B.C.’s family doctor shortage is now impacting the community of Whistler.
Town Plaza Medical Clinic closed its door earlier this month as two physicians retired and were not able to attract a new doctor to take over.
The shortage of family practices has been a growing issue in the region.
The Whistler 360 Health Collaborative Society has now unveiled a plan for a primary care centre in the region.
According to the organization, the issue is not a doctor shortage but one of full-service family practices.
It says patient care has grown so complex that it requires more comprehensive record-keeping and patient tracking. It says small family practices are not adequately supported and that staff is hard to find and retain.
As a result, fewer doctors are choosing to run a full-service family practice.
The collaborative society would like to develop a facility where physicians can treat patients without having to deal with administrative and overhead costs.
“What we’re hoping to do is attract and retain more doctors and nurse practitioners in full-service family practice, and we think the way to do that is … eliminate the administrative overhead, a burden that they face, and also provide an environment that is great for them to work at,” Carol Leacy with the Whistler 360 Health Collaborative Society told Global News. “So they can all work at the top of their game. No one went to medical school to be a small business owner.”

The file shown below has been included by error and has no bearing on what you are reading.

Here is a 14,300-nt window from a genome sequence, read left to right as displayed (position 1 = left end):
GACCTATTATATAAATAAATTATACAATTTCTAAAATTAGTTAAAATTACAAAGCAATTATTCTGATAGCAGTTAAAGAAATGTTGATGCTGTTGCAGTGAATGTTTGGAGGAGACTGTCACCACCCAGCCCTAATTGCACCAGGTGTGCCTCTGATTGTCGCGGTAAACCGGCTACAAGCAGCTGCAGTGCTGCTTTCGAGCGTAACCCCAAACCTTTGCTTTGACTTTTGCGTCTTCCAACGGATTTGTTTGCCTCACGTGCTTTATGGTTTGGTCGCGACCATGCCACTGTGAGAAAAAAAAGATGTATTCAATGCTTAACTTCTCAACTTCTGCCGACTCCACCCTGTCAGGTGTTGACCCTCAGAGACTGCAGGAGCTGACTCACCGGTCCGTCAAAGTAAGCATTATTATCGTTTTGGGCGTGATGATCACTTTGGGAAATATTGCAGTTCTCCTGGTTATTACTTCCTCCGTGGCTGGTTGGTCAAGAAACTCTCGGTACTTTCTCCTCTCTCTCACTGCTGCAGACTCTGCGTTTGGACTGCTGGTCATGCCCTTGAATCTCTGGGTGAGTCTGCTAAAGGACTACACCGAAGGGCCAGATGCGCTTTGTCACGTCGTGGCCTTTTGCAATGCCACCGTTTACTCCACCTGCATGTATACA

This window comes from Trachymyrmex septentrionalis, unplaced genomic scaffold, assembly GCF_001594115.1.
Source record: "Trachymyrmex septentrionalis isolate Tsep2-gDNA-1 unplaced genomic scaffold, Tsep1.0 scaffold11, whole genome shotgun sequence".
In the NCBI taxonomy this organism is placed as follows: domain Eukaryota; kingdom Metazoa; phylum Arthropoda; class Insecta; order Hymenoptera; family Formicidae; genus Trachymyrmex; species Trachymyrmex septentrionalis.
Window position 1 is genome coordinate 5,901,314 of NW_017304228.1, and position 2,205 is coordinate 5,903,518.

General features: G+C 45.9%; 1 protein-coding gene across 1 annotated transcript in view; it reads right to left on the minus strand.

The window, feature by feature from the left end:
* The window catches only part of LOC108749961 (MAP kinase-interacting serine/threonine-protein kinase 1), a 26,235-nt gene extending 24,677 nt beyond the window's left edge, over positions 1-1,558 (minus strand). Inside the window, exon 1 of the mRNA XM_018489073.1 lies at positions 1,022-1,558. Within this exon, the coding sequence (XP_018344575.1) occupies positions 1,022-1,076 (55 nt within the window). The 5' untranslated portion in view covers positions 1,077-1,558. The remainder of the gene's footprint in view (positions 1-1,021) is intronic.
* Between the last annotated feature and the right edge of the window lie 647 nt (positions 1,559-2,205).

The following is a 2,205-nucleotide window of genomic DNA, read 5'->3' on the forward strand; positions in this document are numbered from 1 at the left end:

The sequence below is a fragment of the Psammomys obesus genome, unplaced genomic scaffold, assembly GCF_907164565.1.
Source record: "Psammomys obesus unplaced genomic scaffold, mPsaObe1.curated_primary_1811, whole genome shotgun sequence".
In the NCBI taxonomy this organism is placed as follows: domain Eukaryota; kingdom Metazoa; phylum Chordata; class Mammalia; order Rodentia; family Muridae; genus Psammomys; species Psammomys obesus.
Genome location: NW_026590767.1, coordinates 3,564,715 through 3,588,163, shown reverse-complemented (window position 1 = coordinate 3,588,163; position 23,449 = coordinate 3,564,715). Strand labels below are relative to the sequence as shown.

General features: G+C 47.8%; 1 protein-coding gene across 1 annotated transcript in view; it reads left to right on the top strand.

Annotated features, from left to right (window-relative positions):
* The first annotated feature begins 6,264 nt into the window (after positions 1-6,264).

Currently, there are about five to seven full-time general practitioners in the village who work exclusively in the urgent care clinic.
The hope is to build up to 14 to 16 equivalents in order to care for all the full-time residents as well as the seasonal workers and visitors in the Whistler area.
This news comes as another B.C. community is facing the loss of its only medical clinic.
Since January, the residents of Ucluelet, a community on the west coast of Vancouver Island, have been trying to keep their only family medical practice.
The lease on the Ucluelet Medical Clinic is up at the end of May and despite the practice serving about 3,000 people, the owners said it is losing money and there are no plans to keep it open.
“I think it would be detrimental to the community,” resident Alana Carswell told Global News. “It’s such an important thing for us and we have lots of people here and need the health care, so I’d be sad to see it go.”
If the clinic closes, residents would then have to travel to Tofino or even Port Alberni for medical care.